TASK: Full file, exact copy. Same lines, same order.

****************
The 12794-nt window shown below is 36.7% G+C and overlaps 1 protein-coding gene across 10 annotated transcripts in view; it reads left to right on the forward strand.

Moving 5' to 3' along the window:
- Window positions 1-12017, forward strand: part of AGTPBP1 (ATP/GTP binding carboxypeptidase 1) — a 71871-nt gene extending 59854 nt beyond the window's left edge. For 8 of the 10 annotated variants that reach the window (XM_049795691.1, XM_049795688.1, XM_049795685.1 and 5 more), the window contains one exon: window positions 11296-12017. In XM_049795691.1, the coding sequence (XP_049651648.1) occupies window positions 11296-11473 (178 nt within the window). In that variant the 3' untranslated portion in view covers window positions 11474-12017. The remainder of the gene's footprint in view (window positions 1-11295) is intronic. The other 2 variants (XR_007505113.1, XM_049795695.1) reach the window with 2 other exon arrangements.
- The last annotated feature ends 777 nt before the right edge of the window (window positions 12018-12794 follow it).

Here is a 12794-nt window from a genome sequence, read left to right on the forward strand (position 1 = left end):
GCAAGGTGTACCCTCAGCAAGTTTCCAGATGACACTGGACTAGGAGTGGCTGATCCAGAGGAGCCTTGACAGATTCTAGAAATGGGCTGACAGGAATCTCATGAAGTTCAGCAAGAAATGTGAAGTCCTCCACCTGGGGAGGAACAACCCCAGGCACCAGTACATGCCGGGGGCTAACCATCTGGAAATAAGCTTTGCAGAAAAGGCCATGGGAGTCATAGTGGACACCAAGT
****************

The 12794-nt window shown below is 36.7% G+C and overlaps 1 protein-coding gene across 10 annotated transcripts in view; it reads left to right on the forward strand.

Moving 5' to 3' along the window:
- Window positions 1-12017, forward strand: part of AGTPBP1 (ATP/GTP binding carboxypeptidase 1) — a 71871-nt gene extending 59854 nt beyond the window's left edge. For 8 of the 10 annotated variants that reach the window (XM_049795691.1, XM_049795688.1, XM_049795685.1 and 5 more), the window contains one exon: window positions 11296-12017. In XM_049795691.1, the coding sequence (XP_049651648.1) occupies window positions 11296-11473 (178 nt within the window). In that variant the 3' untranslated portion in view covers window positions 11474-12017. The remainder of the gene's footprint in view (window positions 1-11295) is intronic. The other 2 variants (XR_007505113.1, XM_049795695.1) reach the window with 2 other exon arrangements.
- The last annotated feature ends 777 nt before the right edge of the window (window positions 12018-12794 follow it).

Here is a 12794-nt window from a genome sequence, read left to right on the forward strand (position 1 = left end):
GCAAGGTGTACCCTCAGCAAGTTTCCAGATGACACTGGACTAGGAGTGGCTGATCCAGAGGAGCCTTGACAGATTCTAGAAATGGGCTGACAGGAATCTCATGAAGTTCAGCAAGAAATGTGAAGTCCTCCACCTGGGGAGGAACAACCCCAGGCACCAGTACATGCCGGGGGCTAACCATCTGGAAATAAGCTTTGCAGAAAAGGCCATGGGAGTCATAGTGGACACCAAGT